The drive to produce a detailed Strategic Plan outlining the way forward for the GAA in Armagh has been stepped up.
A weekend forum attended by club delegates from throughout the county heard chairman Kevin Brady declare that there is much work to be done in cementing structures and providing more in terms of physical amenities to ensure that the Association continues to thrive.
"Obviously there are a lot of areas we need to address but I must say the level of enthusiasm and interest shown by the clubs to date has been most encouraging. We intend to finalise a plan that will be both flexible and adaptable. We will revisit the Plan after eighteen months of its launch and decide if it requires amending," said Brady.
And when one particular point was made, all ears pricked up at the lively forum in Newry's Canal Court Hotel.
"When you think of county bodies as such nowadays, there are not that many altogether. As a matter of fact, the GAA County Board and the Loyal Orders are perhaps the two main units within society here that trade under the county banner," declared one delegate.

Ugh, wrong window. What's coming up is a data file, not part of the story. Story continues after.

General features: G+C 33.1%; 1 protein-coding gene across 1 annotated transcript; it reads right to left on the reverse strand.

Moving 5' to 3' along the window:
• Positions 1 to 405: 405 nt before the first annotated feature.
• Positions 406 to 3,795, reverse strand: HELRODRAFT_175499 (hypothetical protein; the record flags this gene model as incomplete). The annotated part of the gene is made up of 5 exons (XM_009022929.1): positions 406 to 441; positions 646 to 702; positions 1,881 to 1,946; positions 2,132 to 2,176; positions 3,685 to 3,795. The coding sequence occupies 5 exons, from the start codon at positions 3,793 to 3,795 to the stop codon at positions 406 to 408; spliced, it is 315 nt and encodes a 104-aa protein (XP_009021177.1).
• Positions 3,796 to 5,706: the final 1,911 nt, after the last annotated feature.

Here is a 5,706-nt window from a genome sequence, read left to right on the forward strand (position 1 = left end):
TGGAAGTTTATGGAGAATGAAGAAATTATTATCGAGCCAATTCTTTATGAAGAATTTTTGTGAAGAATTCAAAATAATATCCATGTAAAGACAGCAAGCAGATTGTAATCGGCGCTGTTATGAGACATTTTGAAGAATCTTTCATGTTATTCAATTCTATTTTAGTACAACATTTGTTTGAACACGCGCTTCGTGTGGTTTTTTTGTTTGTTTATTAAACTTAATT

While refurbishment work is continuing at the Athletic Grounds - the main county ground - more remedial work needs to be undertaken at Davitt Park, Lurgan and chairman Brady is hoping that grant aid will be provided to ensure that clubs, too, will be able to improve their own facilities.
"Not only do we want the best pitches we can get for our players but we must think of spectators' comforts , that's important," said Brady.
And he stressed that the welfare of hurling, under-age coaching, games development , the possibility of a centre of excellence and the provision of better communications will all come under the umbrella of the Strategic Plan which will cover the next 5-10 years.
"It's vital, too, that we are seen to reach out to those locals in our community who are from a non-GAA background. Our doors are open to everyone but obviously there are perceptions that need to be broken down in this connection," observed Brady who has already made a big impact at the Armagh helm.
He is keen, too, to see "people from other areas of Europe" welcomed into the GAA fold.
"We feel we have something to offer non-nationals. They are very welcome to come on board € some of them have done this already - and we want them to play a part in helping to bring the GAA in Armagh forward."